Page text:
Monday, May 25, 2015


An assault on the "war on terror," Toby Zinman found this Christopher Durang farce the perfect demonstration of how short the shelf life of political humor is


By Toby Zinman
For the Inquirer

Christopher Durang, America’s self-appointed satirist, the theater’s oldest living teenager, wrote New City Stage’s current show, Why Torture is Wrong and the People Who Love Them two years ago. An assault on the “war on terror,” this is the perfect demonstration of how short the shelf life of political humor is. On his worst day, Stephen Colbert wouldn’t foist off stuff this stale on us.

The plot begins when Felicity (Ginger Dayle, the cast’s weak link) wakes up after a drunken night in bed with a man who claims to be her husband. Zamir (Sam Henderson) is a shady character, who may be a terrorist or a criminal or a drug addict on parole. She takes him home to meet her parents — slightly delirious, excessively chatty Luella (the excellent Marcia Saunders) and Leonard (Paul L Nolan), a right-wing-lunatic, Second-Amendment kind of guy who runs a black op in his attic.

Add to the mix the preacher who married Felicity and Zamir, one Reverend Mike (Russ Widdall), whose day job is making porn films; Hildegarde (Sonja Robson), and a weirdo who talks like a cartoon, played by Ed Swidey, both part of Daddy’s shadow government.

It is astonishing that so many good actors should have been trapped in this torture chamber of a show. The strongest moments are Nolan’s long monologue on butterflies and Saunders’ rant on Terri Schiavo. Once the nastiness of the onstage torture is ratcheted up, the play takes a turn for the creepy that is miles from funny.

Michael Brophy directs with a leaden hand — all the comic “bits” are labored, while the scene changes and lighting cues seem endless. And on opening night the late-starting production took over two hours, which is more than enough to wear out any joke — even if it were funny in the first place. Two things are death to farce: slow and I forget the other thing.

City Stage Company at the Adrienne Theatre, 2030 Sansom St.  Through Jan.7. Tickets $10-30. Information: 215-563-7500 or

About this blog

Toby Zinman's night job since 2006 is theater critic for the Inquirer where she reviews New York and London as well as Philadelphia. Her day job: Prize-winning prof at UArts, author of five books about modern and contemporary drama, and doer of scholarly deeds (winner of five NEH grants, Fulbright lecturer at Tel Aviv University, visiting professor in China). She was recently named by American Theatre magazine "one of the twelve most influential critics in America."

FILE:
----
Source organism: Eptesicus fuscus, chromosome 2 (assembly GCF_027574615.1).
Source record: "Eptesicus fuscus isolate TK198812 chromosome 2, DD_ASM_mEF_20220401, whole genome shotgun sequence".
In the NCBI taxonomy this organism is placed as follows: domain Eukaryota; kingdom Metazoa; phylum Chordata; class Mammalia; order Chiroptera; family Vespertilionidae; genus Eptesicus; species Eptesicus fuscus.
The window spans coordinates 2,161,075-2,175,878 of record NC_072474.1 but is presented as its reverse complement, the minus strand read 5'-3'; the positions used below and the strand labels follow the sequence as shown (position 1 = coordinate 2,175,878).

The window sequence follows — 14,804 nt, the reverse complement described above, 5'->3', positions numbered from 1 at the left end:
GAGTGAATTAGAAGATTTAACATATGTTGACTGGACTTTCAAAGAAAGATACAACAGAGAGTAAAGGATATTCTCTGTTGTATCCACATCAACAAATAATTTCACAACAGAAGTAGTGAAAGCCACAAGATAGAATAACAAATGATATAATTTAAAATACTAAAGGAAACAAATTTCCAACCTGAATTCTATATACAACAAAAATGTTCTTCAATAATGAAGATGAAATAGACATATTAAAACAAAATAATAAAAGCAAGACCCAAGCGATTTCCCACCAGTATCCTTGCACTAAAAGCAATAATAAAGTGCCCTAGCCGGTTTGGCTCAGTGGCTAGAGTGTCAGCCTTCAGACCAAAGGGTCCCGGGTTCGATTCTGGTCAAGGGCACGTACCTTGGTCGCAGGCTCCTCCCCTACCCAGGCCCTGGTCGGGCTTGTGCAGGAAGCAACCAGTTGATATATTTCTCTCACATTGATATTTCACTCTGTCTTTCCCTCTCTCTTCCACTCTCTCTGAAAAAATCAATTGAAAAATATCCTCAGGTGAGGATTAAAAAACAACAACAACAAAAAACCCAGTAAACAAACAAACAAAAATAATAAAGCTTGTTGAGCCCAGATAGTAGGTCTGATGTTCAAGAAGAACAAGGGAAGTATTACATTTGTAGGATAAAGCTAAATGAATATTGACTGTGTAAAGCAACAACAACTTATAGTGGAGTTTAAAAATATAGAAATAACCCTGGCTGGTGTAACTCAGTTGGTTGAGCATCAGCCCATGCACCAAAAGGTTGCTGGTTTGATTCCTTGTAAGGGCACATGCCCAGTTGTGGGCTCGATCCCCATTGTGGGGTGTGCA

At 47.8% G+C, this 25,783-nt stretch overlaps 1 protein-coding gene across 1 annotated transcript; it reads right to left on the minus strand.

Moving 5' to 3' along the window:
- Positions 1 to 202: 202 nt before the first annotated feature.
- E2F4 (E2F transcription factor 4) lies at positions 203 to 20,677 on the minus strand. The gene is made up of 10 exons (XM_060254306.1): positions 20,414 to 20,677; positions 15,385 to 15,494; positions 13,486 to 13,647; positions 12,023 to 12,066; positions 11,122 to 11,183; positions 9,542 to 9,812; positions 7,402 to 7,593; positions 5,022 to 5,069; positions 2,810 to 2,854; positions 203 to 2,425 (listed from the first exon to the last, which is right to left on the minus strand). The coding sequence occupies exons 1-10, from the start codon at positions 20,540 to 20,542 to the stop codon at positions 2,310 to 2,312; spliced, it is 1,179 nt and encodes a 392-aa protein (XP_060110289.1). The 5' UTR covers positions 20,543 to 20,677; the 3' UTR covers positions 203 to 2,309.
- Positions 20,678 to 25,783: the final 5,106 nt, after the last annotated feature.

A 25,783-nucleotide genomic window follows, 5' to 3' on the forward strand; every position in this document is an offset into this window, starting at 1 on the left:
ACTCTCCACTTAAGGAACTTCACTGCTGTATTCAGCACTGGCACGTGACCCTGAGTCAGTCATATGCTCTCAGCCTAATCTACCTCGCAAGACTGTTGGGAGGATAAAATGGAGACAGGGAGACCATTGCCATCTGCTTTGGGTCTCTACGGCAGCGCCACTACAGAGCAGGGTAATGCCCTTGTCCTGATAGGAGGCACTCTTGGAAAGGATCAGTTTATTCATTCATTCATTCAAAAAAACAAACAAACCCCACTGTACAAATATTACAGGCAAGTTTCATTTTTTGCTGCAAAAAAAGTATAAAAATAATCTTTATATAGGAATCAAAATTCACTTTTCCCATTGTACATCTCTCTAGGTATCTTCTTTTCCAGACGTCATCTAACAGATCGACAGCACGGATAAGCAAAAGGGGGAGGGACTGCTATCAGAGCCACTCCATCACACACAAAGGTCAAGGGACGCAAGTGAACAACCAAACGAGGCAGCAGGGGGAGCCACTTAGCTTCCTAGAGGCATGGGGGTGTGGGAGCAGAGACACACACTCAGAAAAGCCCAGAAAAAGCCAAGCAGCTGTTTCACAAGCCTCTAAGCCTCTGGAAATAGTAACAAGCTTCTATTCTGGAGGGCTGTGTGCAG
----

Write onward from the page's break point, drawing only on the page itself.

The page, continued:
Wendy Rosenfield has written freelance features and theater reviews for The Inquirer since 2006. She was theater critic for the Philadelphia Weekly from 1995 to 2001, after which she enjoyed a five-year baby-raising sabbatical. She serves on the board of the American Theatre Critics Association, was a participant in the Bennington Writer's Workshop, a 2008 NEA/USC Fellow in Theater and Musical Theater, and twice was guest critic for the Kennedy Center American College Theater Festival's Region II National Critics Institute. She received her B.A. from Bennington College and her M.L.A. from the University of Pennsylvania. She also is a fiction writer, was proofreader to a swami, publications editor for the Women's International League for Peace and Freedom, and spends all her free time working out and driving people places. Follow her on Twitter @WendyRosenfield.

Jim Rutter has reviewed theater for The Inquirer since September, 2011. Since 2006, he covered dance, theater and opera for the Broad Street Review, and has also written for many suburban newspapers, including The Main Line Times. In 2009, the National Endowment for the Arts awarded him a Fellowship in Arts Journalism. Thames & Hudson released his updated and revised version of Ballet and Modern Dance in June, 2012. From 1998 to 2005, he taught philosophy and logic at Drexel, and then Widener University. He also coaches Olympic Weightlifting for Liberty Barbell, and has competed at the national level in that sport since 2001.

Merilyn Jackson regularly writes on dance for The Inquirer and other publications. She specializes in the arts, literature, food, travel, and Eastern European culture and politics. In 2001, she was dance critic in residence at the Festival of Contemporary Dance in Bytom, Poland; in 2005, she received an NEA Critics’ Fellowship to Duke University’s Institute for Dance Criticism. She likes to say that dance was her first love but that when she discovered writing she began to cheat on dance. Now that she writes about dance, she’s made an honest woman of herself, although she also writes poetry.

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